We went on a guided cruise along the Loch Ness with Lochness by Jacobite, one of the most highly rated companies according to Tripadvisor. We loved it because the guides don't take themselves too seriously, giving a fun detailed history of the area, along with a full explanation of the Loch Ness monster myth.
The Loch Ness has pretty impressive scenery. Our favourite is the gorgeous haunted Urquhart Castle, which is clouded with its own mysteries. For example, according to legend, there are 2 secret chambers beneath the castle, one containing gold, the other the plague. No one has ever dared search for the treasure for fear they may uncover the wrong chamber.
STAY IN A ROMANTIC LOG CABIN: in the middle of the highlands
The Scottish highlands is synonymous with epic landscapes, the sort you can imagine Gandalf and Frodo trailing through. The country is so famous for its landscapes that it was voted as the world's best cinematic destination in an online poll for USA Today.
We wanted to really immerse ourselves within this glorious setting, so we stayed at the luxurious Eagle Brae, located right in the heart of the Scottish Highlands, 35km/22m from Inverness. It's in the middle of nowhere, around an old Highland broch on an elevated ridge overlooking Strathglass. You're surrounded by nature, with curious deer greeting you in the morning.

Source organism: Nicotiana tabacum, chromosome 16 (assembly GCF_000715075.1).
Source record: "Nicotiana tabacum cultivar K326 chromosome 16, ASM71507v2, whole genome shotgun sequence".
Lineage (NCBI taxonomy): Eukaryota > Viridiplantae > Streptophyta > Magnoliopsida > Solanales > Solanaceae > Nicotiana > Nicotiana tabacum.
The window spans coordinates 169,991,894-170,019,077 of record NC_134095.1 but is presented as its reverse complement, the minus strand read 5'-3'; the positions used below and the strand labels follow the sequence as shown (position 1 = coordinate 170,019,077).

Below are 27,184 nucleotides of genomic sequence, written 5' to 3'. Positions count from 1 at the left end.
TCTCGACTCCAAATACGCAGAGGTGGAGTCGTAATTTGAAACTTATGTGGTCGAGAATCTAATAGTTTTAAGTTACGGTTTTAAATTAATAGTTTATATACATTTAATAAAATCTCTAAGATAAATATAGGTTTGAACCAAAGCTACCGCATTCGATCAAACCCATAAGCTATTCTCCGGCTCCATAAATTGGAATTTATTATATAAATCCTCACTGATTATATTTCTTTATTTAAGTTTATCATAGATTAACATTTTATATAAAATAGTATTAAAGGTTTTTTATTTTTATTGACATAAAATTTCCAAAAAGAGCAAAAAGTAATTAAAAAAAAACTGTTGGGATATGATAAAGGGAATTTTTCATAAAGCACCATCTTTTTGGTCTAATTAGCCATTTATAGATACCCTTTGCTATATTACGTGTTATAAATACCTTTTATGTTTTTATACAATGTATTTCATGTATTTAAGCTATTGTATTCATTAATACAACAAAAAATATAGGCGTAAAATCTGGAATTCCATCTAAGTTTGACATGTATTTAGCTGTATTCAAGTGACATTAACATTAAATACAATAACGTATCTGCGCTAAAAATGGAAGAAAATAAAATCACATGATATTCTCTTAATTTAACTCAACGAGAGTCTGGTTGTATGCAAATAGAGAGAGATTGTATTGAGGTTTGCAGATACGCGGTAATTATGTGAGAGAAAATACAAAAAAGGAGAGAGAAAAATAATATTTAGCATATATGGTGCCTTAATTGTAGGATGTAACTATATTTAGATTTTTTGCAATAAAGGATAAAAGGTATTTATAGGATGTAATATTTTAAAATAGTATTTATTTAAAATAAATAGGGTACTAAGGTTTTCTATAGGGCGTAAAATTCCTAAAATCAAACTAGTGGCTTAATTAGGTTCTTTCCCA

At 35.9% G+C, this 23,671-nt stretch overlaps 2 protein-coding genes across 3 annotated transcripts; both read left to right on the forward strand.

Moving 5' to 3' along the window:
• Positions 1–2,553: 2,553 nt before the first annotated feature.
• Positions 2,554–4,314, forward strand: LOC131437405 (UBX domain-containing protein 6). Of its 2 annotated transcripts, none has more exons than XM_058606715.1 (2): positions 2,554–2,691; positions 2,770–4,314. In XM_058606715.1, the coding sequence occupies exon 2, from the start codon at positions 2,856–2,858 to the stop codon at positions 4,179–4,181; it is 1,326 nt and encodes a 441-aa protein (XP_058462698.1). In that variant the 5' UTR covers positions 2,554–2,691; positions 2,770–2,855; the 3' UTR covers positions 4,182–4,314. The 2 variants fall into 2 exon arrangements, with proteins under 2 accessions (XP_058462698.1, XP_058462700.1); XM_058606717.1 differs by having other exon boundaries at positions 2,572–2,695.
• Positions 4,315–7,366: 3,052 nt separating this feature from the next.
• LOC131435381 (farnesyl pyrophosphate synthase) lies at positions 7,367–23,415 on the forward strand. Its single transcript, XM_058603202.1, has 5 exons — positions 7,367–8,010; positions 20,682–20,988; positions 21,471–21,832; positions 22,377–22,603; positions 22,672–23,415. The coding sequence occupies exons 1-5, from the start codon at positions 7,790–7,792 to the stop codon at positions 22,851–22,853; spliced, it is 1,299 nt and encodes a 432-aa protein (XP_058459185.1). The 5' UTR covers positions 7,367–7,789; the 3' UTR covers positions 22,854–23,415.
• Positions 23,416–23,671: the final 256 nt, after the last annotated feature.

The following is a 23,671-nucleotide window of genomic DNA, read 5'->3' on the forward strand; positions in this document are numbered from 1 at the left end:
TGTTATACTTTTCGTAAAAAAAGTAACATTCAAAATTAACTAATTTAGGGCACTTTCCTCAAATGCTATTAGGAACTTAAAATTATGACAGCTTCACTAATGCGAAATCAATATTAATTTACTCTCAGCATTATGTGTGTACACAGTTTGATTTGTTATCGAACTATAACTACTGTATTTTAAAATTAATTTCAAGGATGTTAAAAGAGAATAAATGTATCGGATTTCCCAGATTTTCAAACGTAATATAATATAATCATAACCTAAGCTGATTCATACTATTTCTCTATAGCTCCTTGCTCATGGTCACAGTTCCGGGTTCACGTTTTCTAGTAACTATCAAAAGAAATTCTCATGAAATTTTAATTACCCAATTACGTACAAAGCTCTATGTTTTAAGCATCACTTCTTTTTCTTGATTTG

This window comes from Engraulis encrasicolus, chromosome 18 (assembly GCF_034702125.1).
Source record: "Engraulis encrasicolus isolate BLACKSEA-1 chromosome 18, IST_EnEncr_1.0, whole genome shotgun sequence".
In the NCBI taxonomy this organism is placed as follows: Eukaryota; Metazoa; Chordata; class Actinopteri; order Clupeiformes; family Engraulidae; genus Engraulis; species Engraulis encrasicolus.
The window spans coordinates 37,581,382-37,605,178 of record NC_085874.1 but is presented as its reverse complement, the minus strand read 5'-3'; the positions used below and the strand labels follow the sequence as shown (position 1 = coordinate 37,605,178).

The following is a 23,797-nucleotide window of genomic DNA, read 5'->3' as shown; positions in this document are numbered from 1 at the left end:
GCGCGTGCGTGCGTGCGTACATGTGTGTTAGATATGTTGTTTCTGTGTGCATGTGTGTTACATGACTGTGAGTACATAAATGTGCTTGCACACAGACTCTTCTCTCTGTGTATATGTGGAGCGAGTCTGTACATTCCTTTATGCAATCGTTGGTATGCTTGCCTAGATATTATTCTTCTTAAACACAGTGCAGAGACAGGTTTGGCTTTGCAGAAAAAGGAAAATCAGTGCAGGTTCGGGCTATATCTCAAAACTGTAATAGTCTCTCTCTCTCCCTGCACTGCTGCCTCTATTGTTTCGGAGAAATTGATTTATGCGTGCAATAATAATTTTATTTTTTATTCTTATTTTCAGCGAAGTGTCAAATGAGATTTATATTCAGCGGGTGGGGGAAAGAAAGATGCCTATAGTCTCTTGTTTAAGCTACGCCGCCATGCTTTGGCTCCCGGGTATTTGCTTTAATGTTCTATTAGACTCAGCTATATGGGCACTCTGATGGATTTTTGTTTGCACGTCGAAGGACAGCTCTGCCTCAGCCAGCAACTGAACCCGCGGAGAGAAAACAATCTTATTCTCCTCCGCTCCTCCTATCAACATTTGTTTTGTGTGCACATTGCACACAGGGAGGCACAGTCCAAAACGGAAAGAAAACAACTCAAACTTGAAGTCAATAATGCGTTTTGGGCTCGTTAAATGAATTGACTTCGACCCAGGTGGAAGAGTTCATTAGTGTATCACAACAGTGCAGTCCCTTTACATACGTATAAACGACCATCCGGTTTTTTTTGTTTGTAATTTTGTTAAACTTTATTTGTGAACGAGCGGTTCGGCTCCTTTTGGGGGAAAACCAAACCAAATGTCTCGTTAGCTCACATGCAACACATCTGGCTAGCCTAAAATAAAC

We love the rustic feel of Eagle Brae. Inside however, the cabins are absolutely delicious, with full kitchen, hand carved wooden panels giving it a cozy feel, and our favourite, a fireplace. There's nothing more romantic than snuggling up together in a log cabin by the fireplace, right in the middle of the Scottish highlands. Above all else, this is a very gay friendly hotel to stay near Inverness.
VISIT GLEN AFFRIC: inspiring and magical scenery
A “glen” is a Scottish word for a deep valley in the highlands. Glen Affric is a glen south-west from Cannich village, around 24km/15m west of Loch Ness. It is named after the River Affric, which runs through it. The glen has over 30 miles of ancient pinewoods, which we loved trekking through.
Glen Affric is a definite highlight of the Scottish Highlands and one of our favourite things to do in Inverness. It's often named as one of the most beautiful glens in Scotland, which is why it is often used as the location for many films, like the Judi Dench Victoria & Abdul and also Valhalla Rising.
There's also plenty of wildlife to look out for in Glen Affric, especially woodland birds, ospreys, otters, red deer stags and red/black-throated divers.
WATCH THE SHIPS SAIL IN: at Fort Augustus
Fort Augustus is a small but bustling picturesque hamlet worth checking out. It's located at the southwestern end of Loch Ness, and famous for its canal. Boats cross here at the Caledonian Canal, which cuts through the centre of the village. It reminded us a lot of the famous Panama Canal.
We love coming here to sit outside one of the cafes or restaurants watching the boats passing through the series of locks on the canal.